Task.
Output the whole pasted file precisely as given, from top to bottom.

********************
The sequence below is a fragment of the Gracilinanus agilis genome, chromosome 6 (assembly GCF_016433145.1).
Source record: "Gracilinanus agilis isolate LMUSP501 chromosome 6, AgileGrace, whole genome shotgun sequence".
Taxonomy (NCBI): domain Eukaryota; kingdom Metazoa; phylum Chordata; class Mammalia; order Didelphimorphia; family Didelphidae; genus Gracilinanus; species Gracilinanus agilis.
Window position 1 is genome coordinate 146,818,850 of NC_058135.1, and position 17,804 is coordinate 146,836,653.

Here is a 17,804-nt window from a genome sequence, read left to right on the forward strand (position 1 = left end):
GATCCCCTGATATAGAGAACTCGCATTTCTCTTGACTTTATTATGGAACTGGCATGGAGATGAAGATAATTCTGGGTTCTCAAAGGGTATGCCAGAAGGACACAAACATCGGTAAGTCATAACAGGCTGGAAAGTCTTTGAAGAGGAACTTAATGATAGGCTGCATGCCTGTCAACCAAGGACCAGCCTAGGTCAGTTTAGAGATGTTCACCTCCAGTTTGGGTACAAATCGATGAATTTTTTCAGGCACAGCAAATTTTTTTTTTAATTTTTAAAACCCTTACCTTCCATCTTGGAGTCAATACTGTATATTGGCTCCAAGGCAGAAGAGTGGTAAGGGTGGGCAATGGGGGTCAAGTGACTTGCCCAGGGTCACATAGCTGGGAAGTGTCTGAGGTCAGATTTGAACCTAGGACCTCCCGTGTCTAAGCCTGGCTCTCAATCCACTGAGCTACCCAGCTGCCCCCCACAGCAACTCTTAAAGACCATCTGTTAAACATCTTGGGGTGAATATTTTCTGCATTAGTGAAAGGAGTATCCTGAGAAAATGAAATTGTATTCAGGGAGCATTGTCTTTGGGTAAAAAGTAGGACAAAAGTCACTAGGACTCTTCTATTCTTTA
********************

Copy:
The sequence below is a fragment of the Gracilinanus agilis genome, chromosome 6 (assembly GCF_016433145.1).
Source record: "Gracilinanus agilis isolate LMUSP501 chromosome 6, AgileGrace, whole genome shotgun sequence".
Taxonomy (NCBI): domain Eukaryota; kingdom Metazoa; phylum Chordata; class Mammalia; order Didelphimorphia; family Didelphidae; genus Gracilinanus; species Gracilinanus agilis.
Window position 1 is genome coordinate 146,818,850 of NC_058135.1, and position 17,804 is coordinate 146,836,653.

Here is a 17,804-nt window from a genome sequence, read left to right on the forward strand (position 1 = left end):
GATCCCCTGATATAGAGAACTCGCATTTCTCTTGACTTTATTATGGAACTGGCATGGAGATGAAGATAATTCTGGGTTCTCAAAGGGTATGCCAGAAGGACACAAACATCGGTAAGTCATAACAGGCTGGAAAGTCTTTGAAGAGGAACTTAATGATAGGCTGCATGCCTGTCAACCAAGGACCAGCCTAGGTCAGTTTAGAGATGTTCACCTCCAGTTTGGGTACAAATCGATGAATTTTTTCAGGCACAGCAAATTTTTTTTTTAATTTTTAAAACCCTTACCTTCCATCTTGGAGTCAATACTGTATATTGGCTCCAAGGCAGAAGAGTGGTAAGGGTGGGCAATGGGGGTCAAGTGACTTGCCCAGGGTCACATAGCTGGGAAGTGTCTGAGGTCAGATTTGAACCTAGGACCTCCCGTGTCTAAGCCTGGCTCTCAATCCACTGAGCTACCCAGCTGCCCCCCACAGCAACTCTTAAAGACCATCTGTTAAACATCTTGGGGTGAATATTTTCTGCATTAGTGAAAGGAGTATCCTGAGAAAATGAAATTGTATTCAGGGAGCATTGTCTTTGGGTAAAAAGTAGGACAAAAGTCACTAGGACTCTTCTATTCTTTA